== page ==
It was a sweltering 4th of July afternoon in midtown Manhattan. The street asphalt was melting and sticking to one's shoe. I spent a tiny bit of STP's legendary sixteen hour peak at a party with a guy I swore was Francis Ford Coppola. He thought I was nuts! Nuts like a snail... crawling along... the edge... of a straight razor... Later I beheld the sad soulful eyes of what I thought was an old portly Native American shaman woman, a blob of flesh and white braids poured into a prime real estate balcony fireworks watching chair like she herself was a massive bean bag or half inflated balloon. We shared a deep look and I thought I was some great shaman healer, so I touched the center of her forehead, hoping to activate her third eye with my waves of STP-fueled compassion. She grabbed my hand all of a sudden and yanked me forward and started making out with me! I ran off --in terror --to my host's bedroom --where the ladies' son, a then-relatively well-known lead singer for a white boy funk band (then all the rage) who'd just been signed to Mercury. I didn't know whether to taunt him with it, or just keep my mouth shut... if you know what I mean.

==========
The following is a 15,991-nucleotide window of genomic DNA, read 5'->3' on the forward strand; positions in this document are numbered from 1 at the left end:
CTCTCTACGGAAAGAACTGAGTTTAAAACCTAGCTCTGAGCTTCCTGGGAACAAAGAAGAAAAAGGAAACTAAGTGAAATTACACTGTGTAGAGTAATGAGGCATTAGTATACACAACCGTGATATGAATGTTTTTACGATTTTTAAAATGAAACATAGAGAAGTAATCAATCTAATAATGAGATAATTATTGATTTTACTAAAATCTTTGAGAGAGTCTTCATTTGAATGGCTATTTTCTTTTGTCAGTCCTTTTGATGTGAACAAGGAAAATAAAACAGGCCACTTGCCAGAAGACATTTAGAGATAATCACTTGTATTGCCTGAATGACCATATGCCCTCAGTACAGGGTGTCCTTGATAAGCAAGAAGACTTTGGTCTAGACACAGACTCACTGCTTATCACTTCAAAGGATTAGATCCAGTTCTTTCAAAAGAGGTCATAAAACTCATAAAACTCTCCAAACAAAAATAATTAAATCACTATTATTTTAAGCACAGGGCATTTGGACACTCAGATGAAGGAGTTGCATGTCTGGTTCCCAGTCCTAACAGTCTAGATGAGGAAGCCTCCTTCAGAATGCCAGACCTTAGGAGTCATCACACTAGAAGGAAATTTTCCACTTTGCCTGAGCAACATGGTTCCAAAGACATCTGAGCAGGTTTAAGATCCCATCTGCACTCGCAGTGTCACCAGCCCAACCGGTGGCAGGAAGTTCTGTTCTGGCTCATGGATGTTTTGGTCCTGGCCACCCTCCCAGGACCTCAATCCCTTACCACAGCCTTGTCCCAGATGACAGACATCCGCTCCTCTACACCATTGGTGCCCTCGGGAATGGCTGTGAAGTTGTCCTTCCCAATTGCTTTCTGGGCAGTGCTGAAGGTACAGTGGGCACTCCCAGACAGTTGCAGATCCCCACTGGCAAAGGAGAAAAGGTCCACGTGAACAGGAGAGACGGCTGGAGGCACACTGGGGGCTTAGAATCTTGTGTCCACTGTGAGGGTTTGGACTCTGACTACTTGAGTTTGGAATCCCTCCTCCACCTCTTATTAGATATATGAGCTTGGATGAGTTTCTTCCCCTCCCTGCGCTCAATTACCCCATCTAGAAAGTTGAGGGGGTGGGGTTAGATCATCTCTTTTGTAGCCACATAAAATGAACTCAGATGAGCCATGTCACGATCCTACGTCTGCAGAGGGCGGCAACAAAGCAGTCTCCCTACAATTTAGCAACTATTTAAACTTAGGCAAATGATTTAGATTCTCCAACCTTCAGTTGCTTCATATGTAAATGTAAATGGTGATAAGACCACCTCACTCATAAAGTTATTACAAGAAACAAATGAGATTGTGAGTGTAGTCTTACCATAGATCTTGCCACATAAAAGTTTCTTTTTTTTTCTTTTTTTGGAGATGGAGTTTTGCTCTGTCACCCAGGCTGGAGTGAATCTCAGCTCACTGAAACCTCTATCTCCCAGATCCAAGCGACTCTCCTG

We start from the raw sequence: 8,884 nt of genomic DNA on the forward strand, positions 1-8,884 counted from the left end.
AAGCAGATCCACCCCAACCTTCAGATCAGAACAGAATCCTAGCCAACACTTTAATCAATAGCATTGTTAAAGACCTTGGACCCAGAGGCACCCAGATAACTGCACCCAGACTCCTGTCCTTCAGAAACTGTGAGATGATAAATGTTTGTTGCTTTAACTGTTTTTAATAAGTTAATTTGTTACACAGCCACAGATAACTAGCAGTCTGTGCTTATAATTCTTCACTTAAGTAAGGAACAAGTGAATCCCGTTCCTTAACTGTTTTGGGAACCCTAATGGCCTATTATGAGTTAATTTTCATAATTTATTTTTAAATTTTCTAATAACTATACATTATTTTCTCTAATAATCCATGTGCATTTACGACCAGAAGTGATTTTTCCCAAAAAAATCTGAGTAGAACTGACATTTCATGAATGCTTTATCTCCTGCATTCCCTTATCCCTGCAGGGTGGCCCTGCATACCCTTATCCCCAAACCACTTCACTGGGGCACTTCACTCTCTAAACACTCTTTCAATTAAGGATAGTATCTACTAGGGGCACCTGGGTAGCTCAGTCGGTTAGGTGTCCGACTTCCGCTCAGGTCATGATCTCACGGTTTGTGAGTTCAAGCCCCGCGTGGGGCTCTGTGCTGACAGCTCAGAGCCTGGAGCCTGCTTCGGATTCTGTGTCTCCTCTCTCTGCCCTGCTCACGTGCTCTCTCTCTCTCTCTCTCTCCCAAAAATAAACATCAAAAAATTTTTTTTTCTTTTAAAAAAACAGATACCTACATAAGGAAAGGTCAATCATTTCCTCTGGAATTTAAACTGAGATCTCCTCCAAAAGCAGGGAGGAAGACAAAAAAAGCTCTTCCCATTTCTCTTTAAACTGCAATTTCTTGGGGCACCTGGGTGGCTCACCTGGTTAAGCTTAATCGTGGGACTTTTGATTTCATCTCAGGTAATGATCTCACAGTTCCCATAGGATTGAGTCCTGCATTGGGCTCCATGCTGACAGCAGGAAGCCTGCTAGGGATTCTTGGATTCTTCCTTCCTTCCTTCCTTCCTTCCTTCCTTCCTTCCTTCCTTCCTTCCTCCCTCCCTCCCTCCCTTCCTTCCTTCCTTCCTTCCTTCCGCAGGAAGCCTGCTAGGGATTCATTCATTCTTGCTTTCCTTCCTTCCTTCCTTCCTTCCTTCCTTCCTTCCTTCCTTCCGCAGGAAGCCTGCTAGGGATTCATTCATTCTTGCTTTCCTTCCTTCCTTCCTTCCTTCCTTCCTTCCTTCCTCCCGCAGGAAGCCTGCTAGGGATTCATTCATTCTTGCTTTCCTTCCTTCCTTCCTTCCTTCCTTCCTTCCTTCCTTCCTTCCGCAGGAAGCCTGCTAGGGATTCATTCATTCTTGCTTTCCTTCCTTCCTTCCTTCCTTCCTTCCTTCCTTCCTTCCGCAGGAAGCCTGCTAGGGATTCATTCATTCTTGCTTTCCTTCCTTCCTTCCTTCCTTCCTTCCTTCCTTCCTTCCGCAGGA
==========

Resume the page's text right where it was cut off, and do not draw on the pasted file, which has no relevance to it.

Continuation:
So "ahem"- yeah, no way a newbie like Strasberg could handle it and soon she's on the streets in a fit of hallucinatory insanity, trying to find her LSD-drenched brother Bruce. Before she can get hit by a car Dave gives up his life to save her and later casually notes, "I hope this trip is a good one," right before croaking.

He was some kind of a man.

For Dean Stockwell, at any rate, yes, it's been a hell of a good trip. This man's been in pictures since he was the baby of Nick and Nora Charles!

Here Stockwell was a mere 26 (which lets you know, incidentally he was over 30 in PSYCH-OUT), but he holds his own against Kate Hepburn, Jason Robards and Sir Ralph Richardson as Eugene O'Neil's uber-dysfunctional family of Irish drunks, junkies and theater folk.

Luminous and gorgeous throughout, Dean's the vulnerable core of the film, holding back in group scenes, his eyes glistening with patient love or bewildered acceptance, but emerging in his tet-a-tets with the other family members as O'Neil's character, the young man whose own recently diagnosed tuberculosis prevents his willingness to pretend nothing's wrong, to look the other way at his mom's slide back into morphine abuse or his dad's miserliness. Stockwell projects an impressive mixture of tenderness and impatience, love and disgust, changing on a dime, and the poetic duality-transcendence to bind them all. It's the transcendence that comes as a reward to adults whose childhood was spend growing up around chronic dysfunction. They should show this movie in rehabs!